On the tours of the clinics each provider talked us through the procedures they perform. Afterwards, we went into a room where patients are required to sit through a step-by-step session as to what is exactly going to happen during the procedure. This way, the patient is more aware of what is going to happen, and they are able to ask any pressing questions they may have. The providers make sure that every person seeking an abortion is aware of what will happen and what the procedure will entail. There was a clear difference between an abortion provider detailing the procedures for a later abortion and an orthodontic surgeon describing a wisdom teeth procedure. Because this medical decision was about one’s bodily autonomy, the experience made me feel as if I were in charge, despite being a visitor and not a patient. As clinic staff walked us through the procedure as an example of an pre-procedure information session between provider and patient, there was no doubt that the patient held the power in the room. A patient is able to interrupt and express any questions or concerns during the entire process. Through this procedural explanation, a patient is given even more autonomy over their body. The nurse practitioner made it clear that the patient is able to leave if they so choose, come back another day, or to carry the pregnancy to term. Abortion providers want to ensure that the patient is given accurate information that will help shape their decision.

Safety is an important part of abortion care, not only for the patient, but for the providers, too. Even in Maryland, a very pro-choice state, there are still safety fears felt among the providers. The three clinics I visited are surrounded by large areas of private property, so if protesters attempt to demonstrate directly outside the entrances, they will be trespassing. However, for clinics located closer to public property, it can be a completely different experience. Although Maryland is considered a blue, pro-choice state, staff and patients are constantly under the watchful eye of anti-choice groups that are demonstrating on nearby public land, adjacent or across the street from the clinic sites. Nevertheless, Maryland clinics are strict with security measures. In two of the clinics, you have to be buzzed into the front door as the receptionist identifies you from the various security cameras on the property. In addition, clinics that provide later abortion care require that all bags are checked and left behind the receptionist desk. There was also a rule across that board that prohibited the use of cellphones in the waiting area to respect everyone’s privacy and eliminate concerns of the use of tracking aps.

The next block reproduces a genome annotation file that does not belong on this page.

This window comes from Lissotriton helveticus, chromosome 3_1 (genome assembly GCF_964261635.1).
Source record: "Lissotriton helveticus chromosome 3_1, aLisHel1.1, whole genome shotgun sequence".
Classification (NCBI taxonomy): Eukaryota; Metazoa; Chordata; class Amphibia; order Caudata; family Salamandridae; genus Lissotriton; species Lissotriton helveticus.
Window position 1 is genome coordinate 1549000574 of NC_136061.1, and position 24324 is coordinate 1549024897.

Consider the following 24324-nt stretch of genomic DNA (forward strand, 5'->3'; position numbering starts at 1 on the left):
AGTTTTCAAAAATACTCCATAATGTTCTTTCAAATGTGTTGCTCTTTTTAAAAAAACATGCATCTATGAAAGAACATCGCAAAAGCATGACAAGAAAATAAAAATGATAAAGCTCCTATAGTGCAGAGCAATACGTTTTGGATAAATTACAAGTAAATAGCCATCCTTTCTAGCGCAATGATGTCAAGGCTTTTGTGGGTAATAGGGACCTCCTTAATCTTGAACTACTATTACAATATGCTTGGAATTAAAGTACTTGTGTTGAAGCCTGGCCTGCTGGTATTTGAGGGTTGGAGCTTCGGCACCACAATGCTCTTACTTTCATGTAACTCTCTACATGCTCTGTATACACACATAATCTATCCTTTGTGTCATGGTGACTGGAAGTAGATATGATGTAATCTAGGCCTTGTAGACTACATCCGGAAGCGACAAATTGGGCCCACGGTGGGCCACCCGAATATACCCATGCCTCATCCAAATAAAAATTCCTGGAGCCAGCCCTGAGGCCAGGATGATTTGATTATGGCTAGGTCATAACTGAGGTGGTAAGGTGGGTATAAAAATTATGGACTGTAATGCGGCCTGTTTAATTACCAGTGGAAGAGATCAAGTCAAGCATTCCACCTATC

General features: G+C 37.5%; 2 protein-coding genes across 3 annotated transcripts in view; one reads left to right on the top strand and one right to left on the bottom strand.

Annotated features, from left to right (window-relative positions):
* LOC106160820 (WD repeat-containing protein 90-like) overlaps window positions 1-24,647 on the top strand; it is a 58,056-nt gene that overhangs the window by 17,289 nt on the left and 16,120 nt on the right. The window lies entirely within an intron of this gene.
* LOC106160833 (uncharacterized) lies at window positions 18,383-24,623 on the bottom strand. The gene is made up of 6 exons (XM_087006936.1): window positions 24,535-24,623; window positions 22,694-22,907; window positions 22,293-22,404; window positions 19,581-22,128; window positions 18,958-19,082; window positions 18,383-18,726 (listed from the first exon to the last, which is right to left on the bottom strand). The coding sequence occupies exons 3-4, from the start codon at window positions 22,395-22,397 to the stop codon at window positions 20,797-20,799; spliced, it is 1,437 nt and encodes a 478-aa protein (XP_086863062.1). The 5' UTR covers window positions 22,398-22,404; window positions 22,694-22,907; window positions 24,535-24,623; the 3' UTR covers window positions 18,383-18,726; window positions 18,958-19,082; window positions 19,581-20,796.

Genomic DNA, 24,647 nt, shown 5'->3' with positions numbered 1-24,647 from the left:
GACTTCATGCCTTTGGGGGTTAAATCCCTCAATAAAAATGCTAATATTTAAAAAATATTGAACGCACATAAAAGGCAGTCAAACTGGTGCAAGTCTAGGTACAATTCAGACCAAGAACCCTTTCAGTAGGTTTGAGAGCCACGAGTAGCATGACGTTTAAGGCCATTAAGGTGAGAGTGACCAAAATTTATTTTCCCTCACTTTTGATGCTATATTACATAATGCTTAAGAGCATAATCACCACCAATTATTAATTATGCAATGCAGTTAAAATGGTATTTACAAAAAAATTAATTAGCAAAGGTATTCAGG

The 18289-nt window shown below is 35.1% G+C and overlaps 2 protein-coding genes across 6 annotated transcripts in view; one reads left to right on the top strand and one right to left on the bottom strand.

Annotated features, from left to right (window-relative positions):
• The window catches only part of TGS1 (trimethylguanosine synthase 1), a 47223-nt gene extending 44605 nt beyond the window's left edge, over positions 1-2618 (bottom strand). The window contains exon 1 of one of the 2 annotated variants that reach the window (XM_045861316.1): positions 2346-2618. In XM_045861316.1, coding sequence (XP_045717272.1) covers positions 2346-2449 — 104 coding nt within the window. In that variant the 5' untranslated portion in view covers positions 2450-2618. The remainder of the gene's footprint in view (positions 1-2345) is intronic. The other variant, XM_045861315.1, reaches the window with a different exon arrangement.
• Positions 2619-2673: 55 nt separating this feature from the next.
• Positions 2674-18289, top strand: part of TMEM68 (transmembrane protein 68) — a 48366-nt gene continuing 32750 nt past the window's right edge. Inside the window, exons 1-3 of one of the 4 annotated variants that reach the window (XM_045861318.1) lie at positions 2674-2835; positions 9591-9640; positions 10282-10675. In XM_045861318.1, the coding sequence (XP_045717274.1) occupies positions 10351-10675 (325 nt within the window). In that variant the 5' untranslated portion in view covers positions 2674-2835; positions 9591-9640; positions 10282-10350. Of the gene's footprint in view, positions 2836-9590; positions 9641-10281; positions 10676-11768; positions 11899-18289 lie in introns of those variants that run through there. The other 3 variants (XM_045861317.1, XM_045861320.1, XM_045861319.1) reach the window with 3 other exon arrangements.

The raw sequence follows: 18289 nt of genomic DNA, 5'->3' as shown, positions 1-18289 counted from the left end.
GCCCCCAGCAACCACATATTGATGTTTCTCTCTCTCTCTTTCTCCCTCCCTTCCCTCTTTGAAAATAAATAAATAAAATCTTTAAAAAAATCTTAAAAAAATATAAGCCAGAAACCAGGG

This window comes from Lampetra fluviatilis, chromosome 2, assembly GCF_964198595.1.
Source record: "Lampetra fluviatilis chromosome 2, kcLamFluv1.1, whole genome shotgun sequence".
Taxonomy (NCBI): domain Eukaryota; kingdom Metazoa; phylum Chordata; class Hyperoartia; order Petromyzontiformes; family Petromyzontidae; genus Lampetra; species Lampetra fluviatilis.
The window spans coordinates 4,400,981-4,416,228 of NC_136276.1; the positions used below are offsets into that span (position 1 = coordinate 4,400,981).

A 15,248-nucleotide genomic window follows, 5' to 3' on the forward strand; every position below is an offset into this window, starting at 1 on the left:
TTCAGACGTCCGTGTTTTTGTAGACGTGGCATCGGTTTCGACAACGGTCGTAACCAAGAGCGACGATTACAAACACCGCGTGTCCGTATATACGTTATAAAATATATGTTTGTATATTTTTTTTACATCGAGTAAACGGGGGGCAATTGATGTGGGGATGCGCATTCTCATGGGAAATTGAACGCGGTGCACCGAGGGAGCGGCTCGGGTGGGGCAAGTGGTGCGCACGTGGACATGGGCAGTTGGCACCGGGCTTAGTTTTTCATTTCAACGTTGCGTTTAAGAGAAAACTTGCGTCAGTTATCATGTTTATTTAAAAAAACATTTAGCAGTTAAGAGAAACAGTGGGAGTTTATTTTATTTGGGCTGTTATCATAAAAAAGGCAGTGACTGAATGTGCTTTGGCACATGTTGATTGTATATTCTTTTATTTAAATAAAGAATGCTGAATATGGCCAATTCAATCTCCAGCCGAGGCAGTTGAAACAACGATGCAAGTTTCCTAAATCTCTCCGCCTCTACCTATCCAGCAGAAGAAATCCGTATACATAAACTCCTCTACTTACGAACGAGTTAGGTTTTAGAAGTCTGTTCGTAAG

In 2009, Dr. George Tiller, a later abortion provider in Wichita, Kansas, was shot and killed by an anti-choice extremist on the steps of the doctor’s church. Abortion providers have been taking extreme measures to ensure their staff safety and the safety of their patients even before Dr. Tiller was murdered. Since anti-choice activists often focus their energy on harassing and stalking later abortion providers, many states have law banning later abortion care, and due to the lack of support in training for later abortion, there are so few doctors provide later abortion care in our country. Dr. Lee Carhart of ACO Bethesda flies more than 1,200 miles every week from Nebraska to provide safe abortion care to patients seeking services. Especially with later abortion providers, it is important to ensure their safety so they can continue to provide the health care people need.

The abortion staffers make it possible for an individual to have full autonomy over their own body. They also give their patients a feeling of comfort and support that is rarely found in any other field.



The political leader of the pro-choice movement in Maryland.